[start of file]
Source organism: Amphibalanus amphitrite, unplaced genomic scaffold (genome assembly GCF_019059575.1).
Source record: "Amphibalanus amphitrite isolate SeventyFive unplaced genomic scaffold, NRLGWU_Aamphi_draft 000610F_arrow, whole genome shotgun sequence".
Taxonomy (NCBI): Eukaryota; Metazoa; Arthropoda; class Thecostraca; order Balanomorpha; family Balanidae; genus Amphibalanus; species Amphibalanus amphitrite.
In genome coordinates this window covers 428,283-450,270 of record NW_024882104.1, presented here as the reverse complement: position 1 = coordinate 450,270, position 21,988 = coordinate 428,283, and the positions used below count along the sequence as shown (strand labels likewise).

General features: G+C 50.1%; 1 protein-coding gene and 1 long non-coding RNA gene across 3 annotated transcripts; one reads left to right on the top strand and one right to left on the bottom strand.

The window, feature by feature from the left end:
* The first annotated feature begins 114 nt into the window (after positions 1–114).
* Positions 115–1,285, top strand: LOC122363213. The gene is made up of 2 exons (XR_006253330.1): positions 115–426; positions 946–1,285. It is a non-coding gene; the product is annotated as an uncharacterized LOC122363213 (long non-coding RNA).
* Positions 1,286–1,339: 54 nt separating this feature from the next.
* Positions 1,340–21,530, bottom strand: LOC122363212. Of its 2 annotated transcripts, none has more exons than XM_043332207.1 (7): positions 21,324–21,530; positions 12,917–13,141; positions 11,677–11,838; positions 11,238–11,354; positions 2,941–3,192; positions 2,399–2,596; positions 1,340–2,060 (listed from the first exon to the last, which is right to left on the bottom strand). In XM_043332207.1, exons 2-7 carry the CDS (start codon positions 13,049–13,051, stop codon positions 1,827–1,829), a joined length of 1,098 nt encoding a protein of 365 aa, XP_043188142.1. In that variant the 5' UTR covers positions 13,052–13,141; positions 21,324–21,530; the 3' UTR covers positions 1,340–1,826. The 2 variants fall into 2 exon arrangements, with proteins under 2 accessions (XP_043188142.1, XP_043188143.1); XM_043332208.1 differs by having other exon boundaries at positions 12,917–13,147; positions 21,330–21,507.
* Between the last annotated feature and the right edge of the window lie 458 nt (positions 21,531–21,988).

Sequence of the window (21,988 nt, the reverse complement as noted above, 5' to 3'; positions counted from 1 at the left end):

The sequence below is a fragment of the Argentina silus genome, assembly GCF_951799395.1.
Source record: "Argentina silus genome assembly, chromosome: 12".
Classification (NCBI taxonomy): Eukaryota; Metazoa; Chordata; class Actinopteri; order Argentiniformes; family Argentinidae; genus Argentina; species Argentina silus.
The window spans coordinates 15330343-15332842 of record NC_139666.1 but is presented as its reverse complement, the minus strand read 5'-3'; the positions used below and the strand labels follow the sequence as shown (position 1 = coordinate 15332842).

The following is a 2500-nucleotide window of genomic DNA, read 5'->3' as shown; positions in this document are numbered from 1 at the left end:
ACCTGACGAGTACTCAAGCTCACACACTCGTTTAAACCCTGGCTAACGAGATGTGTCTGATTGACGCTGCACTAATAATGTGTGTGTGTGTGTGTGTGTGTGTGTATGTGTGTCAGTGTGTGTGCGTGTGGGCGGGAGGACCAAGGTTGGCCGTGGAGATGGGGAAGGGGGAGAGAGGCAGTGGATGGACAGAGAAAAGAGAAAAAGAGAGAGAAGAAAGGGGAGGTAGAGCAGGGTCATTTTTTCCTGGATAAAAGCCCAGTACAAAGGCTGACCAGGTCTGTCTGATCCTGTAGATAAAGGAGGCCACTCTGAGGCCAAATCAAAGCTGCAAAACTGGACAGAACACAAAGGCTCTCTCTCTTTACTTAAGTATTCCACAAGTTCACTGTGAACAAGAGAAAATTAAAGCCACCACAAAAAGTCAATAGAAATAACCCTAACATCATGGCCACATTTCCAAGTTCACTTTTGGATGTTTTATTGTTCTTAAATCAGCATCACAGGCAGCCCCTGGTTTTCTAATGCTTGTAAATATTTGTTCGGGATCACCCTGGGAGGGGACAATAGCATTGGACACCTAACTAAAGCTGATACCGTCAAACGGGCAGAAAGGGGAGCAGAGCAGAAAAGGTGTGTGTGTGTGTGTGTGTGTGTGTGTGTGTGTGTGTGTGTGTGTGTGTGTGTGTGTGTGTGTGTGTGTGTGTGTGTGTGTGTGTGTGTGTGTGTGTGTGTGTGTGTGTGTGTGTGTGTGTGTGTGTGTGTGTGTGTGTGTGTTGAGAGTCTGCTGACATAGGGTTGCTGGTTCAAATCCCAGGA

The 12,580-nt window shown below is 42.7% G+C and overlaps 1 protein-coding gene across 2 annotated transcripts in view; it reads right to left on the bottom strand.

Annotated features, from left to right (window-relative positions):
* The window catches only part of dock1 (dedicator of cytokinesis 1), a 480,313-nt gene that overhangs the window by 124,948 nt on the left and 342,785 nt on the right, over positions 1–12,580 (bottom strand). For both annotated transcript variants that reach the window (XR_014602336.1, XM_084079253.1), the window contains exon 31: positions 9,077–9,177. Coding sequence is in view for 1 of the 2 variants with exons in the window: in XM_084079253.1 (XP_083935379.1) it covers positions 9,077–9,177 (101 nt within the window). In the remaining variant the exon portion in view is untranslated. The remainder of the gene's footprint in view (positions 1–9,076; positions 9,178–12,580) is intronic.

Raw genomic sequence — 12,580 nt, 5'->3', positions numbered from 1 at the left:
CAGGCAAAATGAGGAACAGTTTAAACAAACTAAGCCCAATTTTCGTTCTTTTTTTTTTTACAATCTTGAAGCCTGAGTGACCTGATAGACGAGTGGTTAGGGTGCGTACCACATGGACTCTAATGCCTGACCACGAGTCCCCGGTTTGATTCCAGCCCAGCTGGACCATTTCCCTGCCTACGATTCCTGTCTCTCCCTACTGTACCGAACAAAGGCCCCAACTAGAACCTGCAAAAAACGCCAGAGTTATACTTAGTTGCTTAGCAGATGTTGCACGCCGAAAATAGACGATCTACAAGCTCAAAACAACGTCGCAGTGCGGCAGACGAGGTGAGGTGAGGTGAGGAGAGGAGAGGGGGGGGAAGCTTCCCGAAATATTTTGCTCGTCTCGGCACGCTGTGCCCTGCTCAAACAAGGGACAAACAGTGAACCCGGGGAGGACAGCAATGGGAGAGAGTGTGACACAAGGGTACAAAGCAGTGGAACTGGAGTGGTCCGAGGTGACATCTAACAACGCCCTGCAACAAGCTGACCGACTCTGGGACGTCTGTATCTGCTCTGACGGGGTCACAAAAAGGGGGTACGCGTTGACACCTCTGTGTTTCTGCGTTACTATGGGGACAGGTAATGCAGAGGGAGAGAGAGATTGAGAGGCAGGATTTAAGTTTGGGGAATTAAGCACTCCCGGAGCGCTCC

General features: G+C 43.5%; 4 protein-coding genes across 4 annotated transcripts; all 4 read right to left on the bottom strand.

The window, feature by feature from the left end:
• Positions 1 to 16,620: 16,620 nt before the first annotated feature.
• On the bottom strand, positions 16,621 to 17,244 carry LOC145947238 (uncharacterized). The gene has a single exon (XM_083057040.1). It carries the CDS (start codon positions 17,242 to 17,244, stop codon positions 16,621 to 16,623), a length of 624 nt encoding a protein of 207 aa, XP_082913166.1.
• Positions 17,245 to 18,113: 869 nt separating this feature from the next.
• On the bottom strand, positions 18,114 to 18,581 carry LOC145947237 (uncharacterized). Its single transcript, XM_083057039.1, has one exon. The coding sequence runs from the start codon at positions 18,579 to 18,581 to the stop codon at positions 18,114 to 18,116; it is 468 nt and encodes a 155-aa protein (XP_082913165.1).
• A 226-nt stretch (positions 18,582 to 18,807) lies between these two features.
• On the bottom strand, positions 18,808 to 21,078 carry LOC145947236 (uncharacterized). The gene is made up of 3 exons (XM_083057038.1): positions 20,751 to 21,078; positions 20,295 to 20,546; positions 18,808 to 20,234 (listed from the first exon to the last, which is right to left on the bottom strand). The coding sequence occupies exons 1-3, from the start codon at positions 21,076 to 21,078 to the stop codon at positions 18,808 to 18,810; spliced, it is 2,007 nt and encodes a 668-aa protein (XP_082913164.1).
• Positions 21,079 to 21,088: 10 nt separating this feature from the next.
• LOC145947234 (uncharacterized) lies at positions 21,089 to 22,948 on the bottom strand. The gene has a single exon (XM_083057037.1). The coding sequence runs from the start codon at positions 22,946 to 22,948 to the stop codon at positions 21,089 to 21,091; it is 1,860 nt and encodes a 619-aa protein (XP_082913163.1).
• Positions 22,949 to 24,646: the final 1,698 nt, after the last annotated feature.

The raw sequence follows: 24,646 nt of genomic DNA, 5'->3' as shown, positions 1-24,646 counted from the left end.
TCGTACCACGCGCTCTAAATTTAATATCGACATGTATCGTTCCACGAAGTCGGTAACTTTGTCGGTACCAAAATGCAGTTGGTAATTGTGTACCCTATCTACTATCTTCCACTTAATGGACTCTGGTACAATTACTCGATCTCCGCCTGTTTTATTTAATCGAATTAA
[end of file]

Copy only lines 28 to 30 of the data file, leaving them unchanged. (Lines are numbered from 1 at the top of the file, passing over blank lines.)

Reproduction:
• Positions 17,245 to 18,113: 869 nt separating this feature from the next.
• On the bottom strand, positions 18,114 to 18,581 carry LOC145947237 (uncharacterized). Its single transcript, XM_083057039.1, has one exon. The coding sequence runs from the start codon at positions 18,579 to 18,581 to the stop codon at positions 18,114 to 18,116; it is 468 nt and encodes a 155-aa protein (XP_082913165.1).
• A 226-nt stretch (positions 18,582 to 18,807) lies between these two features.